‘The Price for Living’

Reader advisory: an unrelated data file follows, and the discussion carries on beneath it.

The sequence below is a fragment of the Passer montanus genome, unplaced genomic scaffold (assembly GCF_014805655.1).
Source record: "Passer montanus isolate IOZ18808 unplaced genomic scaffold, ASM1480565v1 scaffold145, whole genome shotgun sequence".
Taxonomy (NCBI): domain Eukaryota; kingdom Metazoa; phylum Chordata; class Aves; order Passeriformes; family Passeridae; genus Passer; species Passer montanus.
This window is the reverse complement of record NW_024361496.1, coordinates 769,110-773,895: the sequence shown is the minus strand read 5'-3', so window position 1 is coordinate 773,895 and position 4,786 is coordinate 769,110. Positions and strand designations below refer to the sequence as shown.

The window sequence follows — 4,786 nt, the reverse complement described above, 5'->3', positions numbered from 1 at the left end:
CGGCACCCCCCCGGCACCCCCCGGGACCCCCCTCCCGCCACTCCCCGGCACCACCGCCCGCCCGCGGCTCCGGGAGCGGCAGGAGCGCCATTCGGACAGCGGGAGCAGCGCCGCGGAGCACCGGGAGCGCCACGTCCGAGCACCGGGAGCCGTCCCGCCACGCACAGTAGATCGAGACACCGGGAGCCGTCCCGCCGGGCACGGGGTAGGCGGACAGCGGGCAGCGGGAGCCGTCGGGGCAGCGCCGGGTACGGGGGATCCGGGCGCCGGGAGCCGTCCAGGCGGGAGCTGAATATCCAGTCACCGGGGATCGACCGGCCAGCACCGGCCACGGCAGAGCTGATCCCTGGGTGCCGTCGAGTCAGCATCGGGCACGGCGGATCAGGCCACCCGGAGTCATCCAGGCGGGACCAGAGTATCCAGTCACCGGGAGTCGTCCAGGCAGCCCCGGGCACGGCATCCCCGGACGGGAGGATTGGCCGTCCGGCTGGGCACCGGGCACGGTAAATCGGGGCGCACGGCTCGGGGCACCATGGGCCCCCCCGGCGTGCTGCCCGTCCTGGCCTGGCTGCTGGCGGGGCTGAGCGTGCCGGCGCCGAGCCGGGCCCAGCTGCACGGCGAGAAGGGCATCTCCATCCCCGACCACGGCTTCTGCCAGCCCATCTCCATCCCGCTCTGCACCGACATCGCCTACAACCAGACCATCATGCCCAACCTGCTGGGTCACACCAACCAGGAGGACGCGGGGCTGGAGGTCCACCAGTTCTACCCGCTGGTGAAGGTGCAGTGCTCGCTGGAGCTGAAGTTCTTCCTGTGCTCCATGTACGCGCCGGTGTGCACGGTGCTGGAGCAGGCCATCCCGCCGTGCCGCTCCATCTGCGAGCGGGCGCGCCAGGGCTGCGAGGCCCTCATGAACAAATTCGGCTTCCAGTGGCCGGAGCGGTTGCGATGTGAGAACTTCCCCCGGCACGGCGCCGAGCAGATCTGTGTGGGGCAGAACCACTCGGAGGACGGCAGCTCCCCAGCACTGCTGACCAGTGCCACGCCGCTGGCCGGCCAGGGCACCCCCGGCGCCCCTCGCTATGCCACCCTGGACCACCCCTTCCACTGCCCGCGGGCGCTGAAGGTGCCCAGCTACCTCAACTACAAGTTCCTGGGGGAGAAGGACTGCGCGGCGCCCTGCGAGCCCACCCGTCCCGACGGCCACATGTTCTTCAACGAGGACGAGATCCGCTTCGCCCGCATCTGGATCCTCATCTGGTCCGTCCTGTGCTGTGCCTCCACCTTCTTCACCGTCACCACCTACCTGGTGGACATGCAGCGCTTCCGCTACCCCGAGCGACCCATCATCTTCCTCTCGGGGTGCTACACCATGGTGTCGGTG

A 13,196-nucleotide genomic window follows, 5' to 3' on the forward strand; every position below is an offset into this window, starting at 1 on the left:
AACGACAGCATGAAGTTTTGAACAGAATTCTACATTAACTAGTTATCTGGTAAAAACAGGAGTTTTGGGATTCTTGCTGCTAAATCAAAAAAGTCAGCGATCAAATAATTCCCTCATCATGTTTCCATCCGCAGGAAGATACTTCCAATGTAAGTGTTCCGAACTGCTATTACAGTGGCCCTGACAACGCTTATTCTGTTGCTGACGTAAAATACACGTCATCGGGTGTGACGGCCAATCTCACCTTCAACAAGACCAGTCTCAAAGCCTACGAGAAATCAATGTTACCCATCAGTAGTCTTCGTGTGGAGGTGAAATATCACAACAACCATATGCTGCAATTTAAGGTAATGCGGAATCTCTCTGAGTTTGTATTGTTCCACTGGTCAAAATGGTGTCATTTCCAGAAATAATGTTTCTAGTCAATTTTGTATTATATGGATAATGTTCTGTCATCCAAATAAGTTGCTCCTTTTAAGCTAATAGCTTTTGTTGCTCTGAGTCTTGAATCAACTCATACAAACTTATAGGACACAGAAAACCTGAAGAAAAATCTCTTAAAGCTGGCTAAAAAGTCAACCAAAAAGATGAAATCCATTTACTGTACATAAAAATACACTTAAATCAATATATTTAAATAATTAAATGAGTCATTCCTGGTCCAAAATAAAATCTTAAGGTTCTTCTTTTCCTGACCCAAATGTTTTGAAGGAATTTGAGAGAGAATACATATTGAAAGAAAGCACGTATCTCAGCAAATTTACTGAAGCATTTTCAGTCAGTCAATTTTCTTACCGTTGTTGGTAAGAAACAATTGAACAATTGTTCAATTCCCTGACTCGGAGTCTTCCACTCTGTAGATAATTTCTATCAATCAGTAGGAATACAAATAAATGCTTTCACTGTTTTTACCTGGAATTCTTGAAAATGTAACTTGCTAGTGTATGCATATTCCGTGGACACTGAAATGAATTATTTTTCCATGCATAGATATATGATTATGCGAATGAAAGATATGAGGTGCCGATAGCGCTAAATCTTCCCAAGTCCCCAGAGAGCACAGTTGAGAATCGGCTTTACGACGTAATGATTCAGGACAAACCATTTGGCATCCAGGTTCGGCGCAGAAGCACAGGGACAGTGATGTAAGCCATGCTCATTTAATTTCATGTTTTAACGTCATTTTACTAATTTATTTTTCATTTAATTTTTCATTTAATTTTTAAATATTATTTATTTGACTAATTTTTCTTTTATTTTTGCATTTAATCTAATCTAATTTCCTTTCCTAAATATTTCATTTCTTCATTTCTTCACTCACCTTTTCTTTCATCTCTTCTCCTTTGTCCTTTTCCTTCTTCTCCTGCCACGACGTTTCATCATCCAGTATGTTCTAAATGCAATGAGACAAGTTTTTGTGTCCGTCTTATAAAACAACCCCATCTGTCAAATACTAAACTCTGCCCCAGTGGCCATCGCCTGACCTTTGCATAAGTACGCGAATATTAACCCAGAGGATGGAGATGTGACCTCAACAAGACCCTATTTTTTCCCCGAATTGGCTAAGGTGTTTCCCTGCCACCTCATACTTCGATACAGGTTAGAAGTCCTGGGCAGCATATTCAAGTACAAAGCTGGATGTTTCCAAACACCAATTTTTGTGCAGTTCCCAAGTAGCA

The debacle over the miss-selling of endowment insurance policies and the tenuous nature of the pensions market should have made me more ‘savvy’ in the ways of the money markets and those who control them: but it didn’t. Then there was a time when certain institutions would lend money based on outrageously disproportionate income and lifestyle statements simply to secure ones mortgage business and boost their commissions and procuration fees. Well, the chickens came home to roost on that old chestnut hence the US and UK knock-on sub-prime collapse. I know because it happened with me at a time when I was vulnerable and sorely in need of sensible and sound financial advice. Mind you, I have often wondered what it is that drives most of us to want to borrow such huge sums in the first place and how today’s younger people manage to survive. They need to find a job that will pay them enough to be able to afford to live in a house. Any house: rented or otherwise. Politicians and financiers talk of rungs and feet getting onto ladders but if you live in the real world, for many, much of the advice today is still designed to help people get into debt. What is a mortgage or loan given if it is not a debt? Mortgage is such a secure word. Between October and December 2007 the average cost of buying a home in the Corby borough was £138,000 (source Provisor). Banks and building societies, on average, used to lend a maximum of two and a half times ones salary when calculating the amount to lend to a mortgagee. Imagine for one moment, and based on that figure, that you earn £30,000 per annum. Given the old lending criteria you would be given a mortgage of £75,000, leaving you to find a deposit of £53,000. Now, I could be wrong, but might I suggest that there can’t be too many young couples or singles around that can get their hands on that kind of capital. Of course there are many schemes and offers available to the first time buyer these days that didn’t exist in the 70’s or 80’s but, at the end of the day, if one borrows money from another source then it has to be paid back with interest. It might help if we were to change the terminology a tad. When one applies for money to finance the purchase of a house, or anything, the lender should make it clear that this is a very big debt that will need to be cleared. Might I suggest that what is needed now, more than ever, is affordable quality rentable council accommodation, particularly in rural areas, on a vast scale with the proviso that under no circumstance will the properties ever be sold. All those builders who are being told to stop building because of the slump in the private housing market could be immediately employed to build housing for the common good. You and I know it won’t happen: what a shame.

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